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Molecular characterisation of Māori traditional root crops in Aotearoa as an insurance policy for food security; He wae kai pakiaka (a grounded solution)

Molecular characterisation of Māori traditional root crops

This project is led by Tāhuri Whenua, the National Māori horticulture collective.

The Māori perspective of horticulture includes a growing and pressing need for food security alongside food sovereignty on what can be termed 'traditional Māori' foods. 

Nationally, most of the traditional foods are relegated to small-scale production systems which meet the primary cultural needs of manaakitanga and health; however there is a growing need for those individuals or groups who hold both the mātauranga and plant materials (seeds, parent plants, roots etc) to align with good science practices to ensure these factors are not lost for future generations. 

This project is aimed primarily at attaining food security through supporting kaitiaki and building Māori capability and future opportunity in the horticulture sector through documenting and managing historical and heritage crops and food sources aligned to Māori. The project title ‘He wae kai pakiaka’, refers to the need for a grounded approach to recognizing the untapped potential that exists around us - the project aspires to unlock this potential for Māori.

Drawing from the leadership of their kaumātua rōpū and their broad membership, Tāhuri Whenua will gather and manage plant materials and mātauranga into a ‘collection’ with appropriate international germplasm protocols, ensuring accessibility for future generations and long-term success. To support this, a scoping exercise will be undertaken to understand traditional and scientific education needs, and to enable the establishment of true kaitiaki to care for the kaupapa into the future.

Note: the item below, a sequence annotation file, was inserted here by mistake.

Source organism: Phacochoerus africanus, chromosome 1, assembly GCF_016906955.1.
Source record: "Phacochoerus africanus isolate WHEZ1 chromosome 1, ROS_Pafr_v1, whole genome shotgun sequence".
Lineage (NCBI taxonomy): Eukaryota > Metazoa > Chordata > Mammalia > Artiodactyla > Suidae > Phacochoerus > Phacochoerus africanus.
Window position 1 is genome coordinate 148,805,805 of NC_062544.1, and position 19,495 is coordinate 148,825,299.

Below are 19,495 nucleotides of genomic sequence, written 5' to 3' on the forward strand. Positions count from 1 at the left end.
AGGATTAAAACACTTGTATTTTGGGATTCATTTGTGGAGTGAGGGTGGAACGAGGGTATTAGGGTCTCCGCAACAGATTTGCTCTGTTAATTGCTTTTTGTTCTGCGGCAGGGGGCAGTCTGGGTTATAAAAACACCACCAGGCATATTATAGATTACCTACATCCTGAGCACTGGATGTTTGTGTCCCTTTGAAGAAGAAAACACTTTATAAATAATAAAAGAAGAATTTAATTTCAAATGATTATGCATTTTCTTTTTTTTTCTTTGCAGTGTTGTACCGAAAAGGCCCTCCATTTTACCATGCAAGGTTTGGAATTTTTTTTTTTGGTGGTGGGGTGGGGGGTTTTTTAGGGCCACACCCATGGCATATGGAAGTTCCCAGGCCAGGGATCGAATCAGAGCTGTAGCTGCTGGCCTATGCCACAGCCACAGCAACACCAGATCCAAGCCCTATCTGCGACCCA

The initial crops of interest for this project are those grown from clonal material including taewa, New Zealand taro and kūmara.  

Project outcomes include:

  • A full scientific and cultural characterisation of selected root crops.
  • A protocol suitable for the protection of the cultural relationship of Māori to accessions within an international collection.
  • A methodology for future accessions to international collections.
  • Protocols and methodology aligned to appropriate international programmes including FAO and the United Nations (SDGs).

Project team

  • Nick Rahiri Roskruge, Tāhuri Whenua (lead)
  • Aleise Puketapu, Tāhuri Whenua
  • Peter Dearden, University of Otago
  • Simon Apang Semese (PhD Candidate), Massey University